The Indian Penal Code is the criminal code of India. It is a comprehensive code intended to cover all substantive aspects of criminal law. The code was drafted in 1860 on the recommendation of the first law commission of India established in 1834.
It came into force in British India during the early British Raj period of 1862. The objective of this act is to provide a general penal code for India.
The Indian Penal Code has a basic format, it is a document that lists all the cases and punishments that a person committing any crimes is liable to be charged. It covers any person of Indian citizenship. The exceptions are the military and other armed forces, they cannot be charged based on the Indian Penal Code. They have a different set of laws under the Indian Penal Code as well.
The Indian judicial system is one that has evolved into a stable and fair system of detention and penalizing, after being tested well for several years. The most important feature of the Indian Penal Code is the impartial nature of judgments promoted by the document.
The Indian Penal Code does not include any special favors for any special person in some position. Thus, the code stands alike for government employees, as for the common man, and even for a judicial officer.
This builds up the faith of the common citizens in the law-making and enforcing bodies in the country and prevents any sort of corruption or misuse on the part of the people in power. The Indian Penal Code includes all the relevant criminal offenses dealing with offenses against the State, offenses in public, offenses for armed forces, kidnapping, murder, and rape.
It also deals with offenses related to religion, offenses against property and it has an important section for offenses for marriage, cruelty from husbands or relatives, defamation, and so forth.
Indian Penal Code also provides for group liabilities that is, group liability under section 34 in the form of a rule of evidence making each member of the group liable for the final act if he has in any manner participated in action in furtherance of the common intention of all members of the group irrespective of his individual contribution which may have been very small.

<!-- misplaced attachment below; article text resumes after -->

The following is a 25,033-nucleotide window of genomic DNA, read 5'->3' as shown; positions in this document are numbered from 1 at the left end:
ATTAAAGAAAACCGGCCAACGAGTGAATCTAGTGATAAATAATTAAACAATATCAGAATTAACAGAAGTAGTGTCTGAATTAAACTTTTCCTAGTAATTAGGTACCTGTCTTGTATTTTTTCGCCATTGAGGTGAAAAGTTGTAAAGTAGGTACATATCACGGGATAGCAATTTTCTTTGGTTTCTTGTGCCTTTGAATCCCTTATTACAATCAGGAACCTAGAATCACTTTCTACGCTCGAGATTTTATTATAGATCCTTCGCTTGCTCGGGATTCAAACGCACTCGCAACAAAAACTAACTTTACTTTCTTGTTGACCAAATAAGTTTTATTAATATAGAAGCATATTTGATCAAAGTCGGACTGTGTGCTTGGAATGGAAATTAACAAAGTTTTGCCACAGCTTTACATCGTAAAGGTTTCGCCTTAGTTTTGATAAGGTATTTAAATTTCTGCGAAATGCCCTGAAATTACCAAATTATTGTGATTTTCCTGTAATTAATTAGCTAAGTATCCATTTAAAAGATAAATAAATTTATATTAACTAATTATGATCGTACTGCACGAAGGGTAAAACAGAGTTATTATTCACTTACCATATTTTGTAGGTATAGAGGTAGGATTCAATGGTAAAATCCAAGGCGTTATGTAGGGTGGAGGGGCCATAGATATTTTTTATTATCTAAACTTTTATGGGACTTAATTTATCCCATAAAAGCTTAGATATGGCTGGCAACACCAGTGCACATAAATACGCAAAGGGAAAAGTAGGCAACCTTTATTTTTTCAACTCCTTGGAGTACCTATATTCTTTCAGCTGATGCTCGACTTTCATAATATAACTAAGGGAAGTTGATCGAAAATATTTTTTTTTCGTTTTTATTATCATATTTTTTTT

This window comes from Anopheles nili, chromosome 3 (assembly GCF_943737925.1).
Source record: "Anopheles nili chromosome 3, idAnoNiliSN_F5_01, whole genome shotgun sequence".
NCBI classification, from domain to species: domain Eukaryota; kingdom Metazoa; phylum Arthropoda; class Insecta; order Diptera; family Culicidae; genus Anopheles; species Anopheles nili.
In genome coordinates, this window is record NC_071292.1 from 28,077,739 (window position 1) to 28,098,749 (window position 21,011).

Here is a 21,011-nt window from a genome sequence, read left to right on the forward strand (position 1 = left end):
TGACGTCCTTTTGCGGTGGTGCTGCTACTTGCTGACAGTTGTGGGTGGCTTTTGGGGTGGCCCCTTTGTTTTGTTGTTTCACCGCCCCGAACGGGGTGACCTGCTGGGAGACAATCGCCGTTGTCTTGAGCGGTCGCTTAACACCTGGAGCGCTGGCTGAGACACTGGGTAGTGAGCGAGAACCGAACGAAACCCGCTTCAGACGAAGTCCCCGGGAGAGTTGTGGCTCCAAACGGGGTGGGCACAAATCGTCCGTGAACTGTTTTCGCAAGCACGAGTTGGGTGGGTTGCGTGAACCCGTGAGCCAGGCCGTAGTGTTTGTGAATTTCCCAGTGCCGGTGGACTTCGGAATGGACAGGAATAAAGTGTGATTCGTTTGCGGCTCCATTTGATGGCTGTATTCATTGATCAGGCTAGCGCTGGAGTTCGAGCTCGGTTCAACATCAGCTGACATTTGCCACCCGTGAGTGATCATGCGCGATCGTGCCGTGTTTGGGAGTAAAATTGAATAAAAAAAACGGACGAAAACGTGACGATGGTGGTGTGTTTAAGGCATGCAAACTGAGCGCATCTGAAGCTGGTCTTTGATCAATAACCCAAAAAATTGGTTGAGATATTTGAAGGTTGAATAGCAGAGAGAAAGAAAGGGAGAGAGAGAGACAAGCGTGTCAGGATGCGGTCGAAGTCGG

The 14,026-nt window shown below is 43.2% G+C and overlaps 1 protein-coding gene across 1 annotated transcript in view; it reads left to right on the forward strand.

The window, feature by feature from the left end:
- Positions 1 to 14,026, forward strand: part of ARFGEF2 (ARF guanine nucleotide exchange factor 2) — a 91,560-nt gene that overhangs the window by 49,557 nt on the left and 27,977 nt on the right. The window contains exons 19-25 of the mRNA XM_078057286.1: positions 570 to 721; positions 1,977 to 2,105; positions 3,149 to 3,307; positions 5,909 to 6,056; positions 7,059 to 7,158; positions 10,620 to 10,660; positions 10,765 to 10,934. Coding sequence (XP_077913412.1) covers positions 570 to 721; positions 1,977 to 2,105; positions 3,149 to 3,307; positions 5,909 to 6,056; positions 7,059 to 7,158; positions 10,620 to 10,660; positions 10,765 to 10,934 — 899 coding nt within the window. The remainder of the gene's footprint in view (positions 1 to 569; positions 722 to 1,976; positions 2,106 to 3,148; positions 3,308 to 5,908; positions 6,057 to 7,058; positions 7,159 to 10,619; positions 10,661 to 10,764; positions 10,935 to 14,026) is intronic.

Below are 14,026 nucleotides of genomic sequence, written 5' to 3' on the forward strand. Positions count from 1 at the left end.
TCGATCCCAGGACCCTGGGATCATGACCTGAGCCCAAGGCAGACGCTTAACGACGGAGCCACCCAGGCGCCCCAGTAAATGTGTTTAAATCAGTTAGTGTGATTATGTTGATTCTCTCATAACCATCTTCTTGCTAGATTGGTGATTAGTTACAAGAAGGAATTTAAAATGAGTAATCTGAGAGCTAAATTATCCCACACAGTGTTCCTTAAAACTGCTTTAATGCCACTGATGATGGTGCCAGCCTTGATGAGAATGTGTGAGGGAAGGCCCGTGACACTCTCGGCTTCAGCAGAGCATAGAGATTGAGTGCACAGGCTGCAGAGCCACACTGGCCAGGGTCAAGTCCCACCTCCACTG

Group liability under section 149 is envisaged making the members of the unlawful assembly vicariously liable for the criminal act which is in furtherance of the common object or what members of the unlawful assembly ought to have known is likely to be committed in given circumstances besides making each of them liable for punishment for being a member of an unlawful assembly.
The code also makes punishable what are described as inchoate crimes that are, amendment, attempt, and criminal conspiracy, etc.
The Indian Penal Code has been amended numerous times according to emerging needs. Concepts like sedition which was outside the purview of the Indian Penal Code was included in it after amendments. The need to revamp the criminal justice system was felt for quite some time as it has come under severe stress and strain due to changing aspirations of the citizens and the resulting social transformation.
The process of criminal investigation, prosecution, and adjudication necessarily warrant changes and transformation in tune with the developments in science and technology.
The information age has ushered in modern methods of criminal activities which need new methods of investigation and prosecution. For these, new criminal laws are needed. In view of this, the Indian government set up the V.S Malimath committee in 2000 to consider measures for revamping the criminal justice system in the country.
The committee submitted its report in 2003. This report has been examined at various levels to consider the various measures recommended by it for revamping the criminal justice system.
Some of the recommendations of the committee have been accepted by the government and have been incorporated in the criminal law of the land substantive and procedural.